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Hilling v. Sallaz

Supreme Court of West Virginia

April 9, 2018

Danielle Hilling, Petitioner Below, Petitioner
v.
J.D. Sallaz, Acting Warden, Lakin Correctional Center, Respondent Below, Respondent

          Monongalia County 14-C-589

          MEMORANDUM DECISION

         Petitioner Danielle Hilling, by counsel Teresa J. Lyons, appeals the March 28, 2017, order of the Circuit Court of Monongalia County denying her petition for post-conviction habeas corpus relief. Respondent J.D. Sallaz, Acting Warden, Lakin Correctional Center, by counsel, Sarah B. Massey, filed a response in support of the circuit court's order.[1] Petitioner filed a reply. On appeal, petitioner argues that the circuit court erred in finding that an omnibus hearing was unnecessary, in denying petitioner's motion to expand the record, and in denying habeas relief.

         The Court has considered the parties' briefs and the record on appeal. The facts and legal arguments are adequately presented, and the decisional process would not be significantly aided by oral argument. Upon consideration of the standard of review, the briefs, and the record presented, the Court finds no substantial question of law and no prejudicial error. For these reasons, a memorandum decision affirming the circuit court's order is appropriate under Rule 21 of the Rules of Appellate Procedure.

         In May of 2006, petitioner was indicted for one count of first-degree murder and one count of conspiracy. At trial, petitioner was convicted of both counts. Ultimately, petitioner was sentenced to life without the possibility of parole for first degree murder and one to five years of incarceration for conspiracy, said sentences to be served concurrently. Petitioner appealed her conviction. The Court refused the appeal by order entered in May of 2008.

         In June of 2009, petitioner, by previous counsel, filed a petition for writ of habeas corpus. The circuit court summarily denied those claims without an omnibus evidentiary hearing. Petitioner appealed the denial, and this Court affirmed the circuit court order. Hilling v. Nohe, No. 12-0131, 2013 WL 3185089 (W.Va. June 24, 2013)(memorandum decision).

         Thereafter, petitioner filed a second petition for writ of habeas corpus in the Circuit Court of Monongalia County asserting ineffective assistance of trial counsel. Counsel was appointed for petitioner who filed an amended petition and a supporting memorandum of law. Respondent filed an answer. In a thirteen-page order entered on March 28, 2017, the circuit court denied the petition without holding an omnibus hearing. The circuit court found that "[p]etitioner has not shown that trial counsel's performance was so deficient under an objective standard of reasonableness that she was denied the effective assistance of counsel." Further, the circuit court found that "[p]etitioner has not shown that but for trial counsel's actions and/or omissions, the result of her trial and sentencing would have been different." In regard to an omnibus hearing, the court found that petitioner "has not disclosed an expert opinion or indicated that any expert or other testimony would be taken at a hearing" and that "petitioner has not identified any evidence she wishes to introduce in support of her [p]etition." Petitioner now appeals that order.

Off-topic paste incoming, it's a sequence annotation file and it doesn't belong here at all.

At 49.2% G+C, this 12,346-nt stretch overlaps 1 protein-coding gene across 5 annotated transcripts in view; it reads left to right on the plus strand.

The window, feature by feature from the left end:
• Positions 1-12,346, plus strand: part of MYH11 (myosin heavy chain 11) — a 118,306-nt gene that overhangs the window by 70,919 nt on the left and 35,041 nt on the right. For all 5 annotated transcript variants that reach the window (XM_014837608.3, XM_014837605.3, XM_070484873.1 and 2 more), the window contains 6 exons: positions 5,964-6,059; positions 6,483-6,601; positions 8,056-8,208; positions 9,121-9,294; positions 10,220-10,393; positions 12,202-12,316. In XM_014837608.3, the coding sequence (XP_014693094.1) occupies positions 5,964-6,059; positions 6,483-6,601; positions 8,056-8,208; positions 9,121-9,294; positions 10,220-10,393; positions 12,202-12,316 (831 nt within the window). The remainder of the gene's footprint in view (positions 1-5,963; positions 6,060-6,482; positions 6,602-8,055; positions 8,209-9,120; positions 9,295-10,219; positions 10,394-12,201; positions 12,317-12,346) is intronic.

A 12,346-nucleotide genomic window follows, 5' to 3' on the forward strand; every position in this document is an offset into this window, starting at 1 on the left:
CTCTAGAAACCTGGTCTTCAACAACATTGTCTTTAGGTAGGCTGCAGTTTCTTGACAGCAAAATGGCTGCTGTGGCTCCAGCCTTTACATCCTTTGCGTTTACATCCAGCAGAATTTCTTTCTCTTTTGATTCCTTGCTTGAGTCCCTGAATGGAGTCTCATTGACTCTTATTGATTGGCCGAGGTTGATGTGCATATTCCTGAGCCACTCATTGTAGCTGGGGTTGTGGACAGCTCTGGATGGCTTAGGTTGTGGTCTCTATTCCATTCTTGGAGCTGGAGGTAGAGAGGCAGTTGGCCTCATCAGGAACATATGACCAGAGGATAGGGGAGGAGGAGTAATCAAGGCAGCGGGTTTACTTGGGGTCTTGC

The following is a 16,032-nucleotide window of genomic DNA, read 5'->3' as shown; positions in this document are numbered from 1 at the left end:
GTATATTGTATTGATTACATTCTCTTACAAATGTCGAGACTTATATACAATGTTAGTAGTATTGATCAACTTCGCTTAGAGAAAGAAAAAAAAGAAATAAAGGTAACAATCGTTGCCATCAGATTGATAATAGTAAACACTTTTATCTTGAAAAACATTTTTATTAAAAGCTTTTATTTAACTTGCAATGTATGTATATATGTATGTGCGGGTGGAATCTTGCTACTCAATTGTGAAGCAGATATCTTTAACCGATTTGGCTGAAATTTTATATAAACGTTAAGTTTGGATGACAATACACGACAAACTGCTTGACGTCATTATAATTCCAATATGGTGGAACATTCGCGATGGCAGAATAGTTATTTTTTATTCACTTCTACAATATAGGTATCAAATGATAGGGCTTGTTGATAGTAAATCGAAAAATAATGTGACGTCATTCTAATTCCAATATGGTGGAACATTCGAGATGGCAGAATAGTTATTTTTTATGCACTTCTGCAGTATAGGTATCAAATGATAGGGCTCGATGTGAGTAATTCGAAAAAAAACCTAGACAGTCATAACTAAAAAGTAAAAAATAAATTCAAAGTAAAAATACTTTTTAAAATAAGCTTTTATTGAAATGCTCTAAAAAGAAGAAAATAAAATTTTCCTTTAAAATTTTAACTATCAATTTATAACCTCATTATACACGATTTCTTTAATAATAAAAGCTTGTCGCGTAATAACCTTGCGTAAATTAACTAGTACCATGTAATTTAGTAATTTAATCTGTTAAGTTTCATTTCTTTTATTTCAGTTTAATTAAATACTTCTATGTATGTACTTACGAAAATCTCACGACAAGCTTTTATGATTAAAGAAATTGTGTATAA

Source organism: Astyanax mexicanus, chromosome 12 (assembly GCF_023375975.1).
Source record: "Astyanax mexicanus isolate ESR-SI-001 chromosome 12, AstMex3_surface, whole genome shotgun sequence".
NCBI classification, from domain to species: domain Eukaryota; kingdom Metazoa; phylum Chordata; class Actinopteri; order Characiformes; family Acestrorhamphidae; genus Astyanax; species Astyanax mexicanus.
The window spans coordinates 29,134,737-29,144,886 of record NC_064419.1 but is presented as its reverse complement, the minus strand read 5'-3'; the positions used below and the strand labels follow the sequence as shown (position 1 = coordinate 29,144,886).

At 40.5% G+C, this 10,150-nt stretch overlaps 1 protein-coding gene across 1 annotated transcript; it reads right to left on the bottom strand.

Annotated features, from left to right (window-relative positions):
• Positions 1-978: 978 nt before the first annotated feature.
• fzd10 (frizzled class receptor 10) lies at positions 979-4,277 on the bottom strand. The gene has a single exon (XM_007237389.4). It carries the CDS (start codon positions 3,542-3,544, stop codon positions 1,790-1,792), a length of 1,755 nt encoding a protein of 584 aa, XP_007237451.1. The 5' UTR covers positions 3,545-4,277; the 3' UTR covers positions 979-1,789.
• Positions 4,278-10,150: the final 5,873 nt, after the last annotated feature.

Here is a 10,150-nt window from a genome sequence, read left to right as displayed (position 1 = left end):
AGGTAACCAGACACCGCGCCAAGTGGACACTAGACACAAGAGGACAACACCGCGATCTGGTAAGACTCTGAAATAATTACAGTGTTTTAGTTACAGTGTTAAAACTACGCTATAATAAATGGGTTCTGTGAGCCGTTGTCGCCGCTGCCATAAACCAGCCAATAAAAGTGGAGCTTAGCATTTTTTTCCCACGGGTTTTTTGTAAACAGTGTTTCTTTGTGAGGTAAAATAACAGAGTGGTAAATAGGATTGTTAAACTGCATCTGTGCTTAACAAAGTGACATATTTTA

We apply the following standard of review in habeas appeals:

"In reviewing challenges to the findings and conclusions of the circuit court in a habeas corpus action, we apply a three-prong standard of review. We review the final order and the ultimate disposition under an abuse of discretion standard; the underlying factual findings under a clearly erroneous standard; and questions of law are subject to a de novo review." Syl. Pt. 1, Mathena v. Haines, 219 W.Va. 417, 633 S.E.2d 771 (2006).

Syl. Pt. 1, Anstey v. Ballard, 237 W.Va. 411, 787 S.E.2d 864 (2016).

         On appeal, petitioner argues that the circuit court abused its discretion by dismissing her amended petition without affording her an omnibus hearing or another opportunity to expand the record. Respondent argues that petitioner had no entitlement to expand the record and that the circuit court may deny habeas petitions that are procedurally barred or meritless. We agree with respondent and find no error in the circuit court's denial of petitioner's habeas petition.

         West Virginia Code § 53-4A-7(a) provides

[i]f the petition, affidavits, exhibits, records and other documentary evidence attached thereto, or the return or other pleadings, or the record in the proceedings which resulted in the conviction and sentence . . . show to the satisfaction of the court that the petition is entitled to no relief . . . the court shall enter an order denying the relief sought.

         Additionally, we have previously held as follows:

'A court having jurisdiction over habeas corpus proceedings may deny a petition for a writ of habeas corpus without a hearing and without appointing counsel for the petitioner if the petition, exhibits, affidavits or other documentary evidence filed therewith show to such court's satisfaction that the petitioner is entitled to no relief. Syllabus Point 1, Perdue v. Coiner, 156 W.Va. 467, ...

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